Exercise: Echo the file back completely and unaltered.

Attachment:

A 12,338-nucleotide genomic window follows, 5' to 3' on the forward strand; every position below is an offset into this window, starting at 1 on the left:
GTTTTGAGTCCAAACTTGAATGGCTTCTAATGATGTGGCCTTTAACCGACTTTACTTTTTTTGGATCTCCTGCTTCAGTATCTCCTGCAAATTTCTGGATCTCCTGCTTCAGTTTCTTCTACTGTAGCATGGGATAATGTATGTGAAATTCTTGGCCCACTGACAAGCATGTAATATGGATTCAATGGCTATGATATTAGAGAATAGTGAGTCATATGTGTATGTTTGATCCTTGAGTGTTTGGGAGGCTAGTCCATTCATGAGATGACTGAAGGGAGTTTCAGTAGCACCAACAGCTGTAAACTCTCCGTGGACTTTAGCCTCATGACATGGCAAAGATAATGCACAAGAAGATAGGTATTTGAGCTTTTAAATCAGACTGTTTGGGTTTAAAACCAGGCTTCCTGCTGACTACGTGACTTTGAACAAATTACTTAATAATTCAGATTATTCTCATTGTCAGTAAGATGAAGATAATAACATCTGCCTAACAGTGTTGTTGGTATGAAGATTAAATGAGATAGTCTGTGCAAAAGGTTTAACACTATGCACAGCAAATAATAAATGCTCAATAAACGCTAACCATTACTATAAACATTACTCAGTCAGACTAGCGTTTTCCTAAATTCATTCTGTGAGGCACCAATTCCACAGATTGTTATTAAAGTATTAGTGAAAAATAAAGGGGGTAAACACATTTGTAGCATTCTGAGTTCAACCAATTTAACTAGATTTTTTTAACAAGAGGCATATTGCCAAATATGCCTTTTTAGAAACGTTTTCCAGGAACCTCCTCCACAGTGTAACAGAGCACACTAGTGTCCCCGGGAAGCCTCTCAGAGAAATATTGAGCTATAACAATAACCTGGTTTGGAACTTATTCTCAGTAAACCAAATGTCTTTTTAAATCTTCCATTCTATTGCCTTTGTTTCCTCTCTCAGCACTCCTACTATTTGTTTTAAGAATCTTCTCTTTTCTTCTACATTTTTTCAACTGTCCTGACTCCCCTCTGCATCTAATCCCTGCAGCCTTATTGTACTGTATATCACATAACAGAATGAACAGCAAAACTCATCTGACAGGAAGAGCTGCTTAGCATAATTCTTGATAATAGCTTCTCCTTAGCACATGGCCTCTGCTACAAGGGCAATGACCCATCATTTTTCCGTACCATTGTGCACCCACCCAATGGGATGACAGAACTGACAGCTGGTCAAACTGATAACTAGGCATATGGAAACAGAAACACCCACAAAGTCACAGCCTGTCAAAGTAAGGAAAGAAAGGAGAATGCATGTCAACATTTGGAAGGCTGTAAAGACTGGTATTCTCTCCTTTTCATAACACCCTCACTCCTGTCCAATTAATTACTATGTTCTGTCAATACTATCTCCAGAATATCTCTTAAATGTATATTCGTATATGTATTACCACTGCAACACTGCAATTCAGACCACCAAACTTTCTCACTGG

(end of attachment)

A 12,338-nucleotide genomic window follows, 5' to 3' on the forward strand; every position below is an offset into this window, starting at 1 on the left:
GTTTTGAGTCCAAACTTGAATGGCTTCTAATGATGTGGCCTTTAACCGACTTTACTTTTTTTGGATCTCCTGCTTCAGTATCTCCTGCAAATTTCTGGATCTCCTGCTTCAGTTTCTTCTACTGTAGCATGGGATAATGTATGTGAAATTCTTGGCCCACTGACAAGCATGTAATATGGATTCAATGGCTATGATATTAGAGAATAGTGAGTCATATGTGTATGTTTGATCCTTGAGTGTTTGGGAGGCTAGTCCATTCATGAGATGACTGAAGGGAGTTTCAGTAGCACCAACAGCTGTAAACTCTCCGTGGACTTTAGCCTCATGACATGGCAAAGATAATGCACAAGAAGATAGGTATTTGAGCTTTTAAATCAGACTGTTTGGGTTTAAAACCAGGCTTCCTGCTGACTACGTGACTTTGAACAAATTACTTAATAATTCAGATTATTCTCATTGTCAGTAAGATGAAGATAATAACATCTGCCTAACAGTGTTGTTGGTATGAAGATTAAATGAGATAGTCTGTGCAAAAGGTTTAACACTATGCACAGCAAATAATAAATGCTCAATAAACGCTAACCATTACTATAAACATTACTCAGTCAGACTAGCGTTTTCCTAAATTCATTCTGTGAGGCACCAATTCCACAGATTGTTATTAAAGTATTAGTGAAAAATAAAGGGGGTAAACACATTTGTAGCATTCTGAGTTCAACCAATTTAACTAGATTTTTTTAACAAGAGGCATATTGCCAAATATGCCTTTTTAGAAACGTTTTCCAGGAACCTCCTCCACAGTGTAACAGAGCACACTAGTGTCCCCGGGAAGCCTCTCAGAGAAATATTGAGCTATAACAATAACCTGGTTTGGAACTTATTCTCAGTAAACCAAATGTCTTTTTAAATCTTCCATTCTATTGCCTTTGTTTCCTCTCTCAGCACTCCTACTATTTGTTTTAAGAATCTTCTCTTTTCTTCTACATTTTTTCAACTGTCCTGACTCCCCTCTGCATCTAATCCCTGCAGCCTTATTGTACTGTATATCACATAACAGAATGAACAGCAAAACTCATCTGACAGGAAGAGCTGCTTAGCATAATTCTTGATAATAGCTTCTCCTTAGCACATGGCCTCTGCTACAAGGGCAATGACCCATCATTTTTCCGTACCATTGTGCACCCACCCAATGGGATGACAGAACTGACAGCTGGTCAAACTGATAACTAGGCATATGGAAACAGAAACACCCACAAAGTCACAGCCTGTCAAAGTAAGGAAAGAAAGGAGAATGCATGTCAACATTTGGAAGGCTGTAAAGACTGGTATTCTCTCCTTTTCATAACACCCTCACTCCTGTCCAATTAATTACTATGTTCTGTCAATACTATCTCCAGAATATCTCTTAAATGTATATTCGTATATGTATTACCACTGCAACACTGCAATTCAGACCACCAAACTTTCTCACTGG